Vincent Yuxin Qiu
Image of the Inner Landscape: The Human Body Concealed in the Landscape’s Latent Flows
Different modes and meanings relating to the human body’s analogy with architecture are central to disciplinary discussions. Scholars such as Joseph Rykwert and George Hersey argued for the body’s continuing suggestive power for temple columns, churches, and cities. Nevertheless, similar analogies in the Sino-sphere largely elude attention. This paper fills the lacuna by studying the Image of the Inner Landscape (Neijing Tu 内景/经图, 1886), which depicts a human body with the landscape of mountains, rivers, forests, and shelters. As both a Taoist self-cultivation guide and a medical illustration, it evolves from several genealogical precedents and traces back to foundational Taoist and medical treatises. The study discusses this bodylandscape analogy with Western body-architecture analogies in three steps.
First, this image is juxtaposed with Vesalius’s body anatomy. In Vesaliu’s image, the body’s interior is a hidden site of wonder, and the architecture is part of the ritual setting required to penetrate the body’s interior. In the Image of the Inner Landscape, the body has a different mode of hiddenness: the interior reveals the presence of nature concealed within the body. It suggests the interconnection between humans’ well-being and landscape environments. Second, the image is compared to Cesare Cesariano’s Vitruvian man. The body in Cesariano’s image is a well-articulated whole comprised of clearly defined parts. It establishes an ideal image for architecture to imitate. The body in the Image of the Inner Landscape has only a primordial oval shape, and its components imply constant latent flows. It demonstrates a different ideal, a generative force lying within the natural world’s process of change. Third, in this image, the Cowherd, Weaving Girl, and children work on the key sites of natural movements, maintain their circulations, and disappear into the latent f|ows. It means that landscape interventions shall partake in the given context, spell out its orders, and eventually withdraw their self-presences.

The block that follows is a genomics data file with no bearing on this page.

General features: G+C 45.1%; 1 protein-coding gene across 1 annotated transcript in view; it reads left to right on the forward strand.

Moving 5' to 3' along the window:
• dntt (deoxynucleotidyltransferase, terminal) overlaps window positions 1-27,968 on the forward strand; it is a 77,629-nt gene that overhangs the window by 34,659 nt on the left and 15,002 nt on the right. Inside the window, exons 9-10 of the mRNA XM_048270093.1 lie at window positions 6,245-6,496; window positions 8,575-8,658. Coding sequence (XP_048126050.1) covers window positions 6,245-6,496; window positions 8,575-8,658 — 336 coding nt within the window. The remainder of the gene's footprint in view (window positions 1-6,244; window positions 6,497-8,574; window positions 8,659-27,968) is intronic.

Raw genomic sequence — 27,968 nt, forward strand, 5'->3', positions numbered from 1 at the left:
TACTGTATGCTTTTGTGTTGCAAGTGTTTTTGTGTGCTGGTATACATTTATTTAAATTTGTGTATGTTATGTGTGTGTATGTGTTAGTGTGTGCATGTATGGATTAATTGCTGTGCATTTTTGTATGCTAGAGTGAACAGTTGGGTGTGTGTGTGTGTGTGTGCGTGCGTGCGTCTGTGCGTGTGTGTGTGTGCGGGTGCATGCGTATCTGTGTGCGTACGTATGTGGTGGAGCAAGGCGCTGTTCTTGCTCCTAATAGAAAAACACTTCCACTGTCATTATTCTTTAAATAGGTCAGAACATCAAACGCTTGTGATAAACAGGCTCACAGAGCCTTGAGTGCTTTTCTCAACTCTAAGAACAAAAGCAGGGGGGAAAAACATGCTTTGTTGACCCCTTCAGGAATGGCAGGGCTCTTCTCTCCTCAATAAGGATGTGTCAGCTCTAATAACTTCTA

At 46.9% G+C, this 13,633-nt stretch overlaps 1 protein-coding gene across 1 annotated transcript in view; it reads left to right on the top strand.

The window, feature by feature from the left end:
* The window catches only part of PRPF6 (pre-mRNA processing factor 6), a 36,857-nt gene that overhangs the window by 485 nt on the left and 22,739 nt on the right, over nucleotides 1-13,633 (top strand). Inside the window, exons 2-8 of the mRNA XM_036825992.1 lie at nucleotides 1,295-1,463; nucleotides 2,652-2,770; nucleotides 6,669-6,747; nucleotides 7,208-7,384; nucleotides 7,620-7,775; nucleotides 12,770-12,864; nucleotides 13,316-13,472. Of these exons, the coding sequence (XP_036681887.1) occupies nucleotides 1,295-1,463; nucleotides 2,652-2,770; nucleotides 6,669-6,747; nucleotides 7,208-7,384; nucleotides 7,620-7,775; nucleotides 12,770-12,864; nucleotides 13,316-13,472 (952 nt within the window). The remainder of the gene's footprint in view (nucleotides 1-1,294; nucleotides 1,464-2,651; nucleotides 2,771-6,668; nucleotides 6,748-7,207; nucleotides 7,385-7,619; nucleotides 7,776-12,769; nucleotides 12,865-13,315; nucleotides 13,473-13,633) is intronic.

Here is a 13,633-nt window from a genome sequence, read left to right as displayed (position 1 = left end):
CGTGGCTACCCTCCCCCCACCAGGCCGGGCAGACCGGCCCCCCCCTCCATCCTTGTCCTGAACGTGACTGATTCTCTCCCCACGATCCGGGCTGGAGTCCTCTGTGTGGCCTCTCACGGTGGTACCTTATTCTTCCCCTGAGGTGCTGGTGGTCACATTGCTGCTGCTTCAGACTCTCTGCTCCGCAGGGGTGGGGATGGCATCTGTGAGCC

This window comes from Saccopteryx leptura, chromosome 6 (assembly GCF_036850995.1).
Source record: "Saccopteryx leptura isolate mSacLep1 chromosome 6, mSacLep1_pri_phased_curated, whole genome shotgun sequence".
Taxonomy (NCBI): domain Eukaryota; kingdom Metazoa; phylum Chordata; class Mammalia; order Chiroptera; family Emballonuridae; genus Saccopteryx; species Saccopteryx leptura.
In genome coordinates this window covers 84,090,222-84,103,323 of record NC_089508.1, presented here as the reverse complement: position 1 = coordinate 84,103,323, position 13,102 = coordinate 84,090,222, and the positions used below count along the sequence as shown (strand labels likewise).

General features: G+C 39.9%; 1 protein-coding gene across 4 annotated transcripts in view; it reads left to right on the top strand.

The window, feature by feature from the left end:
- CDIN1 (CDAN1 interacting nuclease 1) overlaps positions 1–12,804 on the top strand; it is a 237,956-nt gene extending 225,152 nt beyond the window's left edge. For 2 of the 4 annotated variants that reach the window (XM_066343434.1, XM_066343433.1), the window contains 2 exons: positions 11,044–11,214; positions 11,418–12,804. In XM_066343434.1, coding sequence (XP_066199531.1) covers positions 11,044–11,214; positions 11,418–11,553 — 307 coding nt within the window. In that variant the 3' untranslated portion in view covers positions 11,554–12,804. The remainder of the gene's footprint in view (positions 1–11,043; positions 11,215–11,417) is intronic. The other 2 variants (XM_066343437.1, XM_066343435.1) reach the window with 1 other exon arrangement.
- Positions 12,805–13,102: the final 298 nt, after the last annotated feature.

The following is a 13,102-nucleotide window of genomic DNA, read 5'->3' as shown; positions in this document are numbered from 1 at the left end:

Keywords: landscape, body image, health, equilibrium
VINCENT YUXIN QIU researched vernacular Chinese landscape in China at Tianjin University, extended into his graduate studies at the Architecture History and Theory Program of McGill University. His previous research stemmed from the intersection between phenomenology and architecture and developed into his current PhD dissertation project focusing on Chinese landscape representations, including painting, poetry, and calligraphy. He also researched picturesque gardens in the backdrop of eighteenth-century cultural exchanges and modern Chinese architecture in relation to Sino-American exchanges.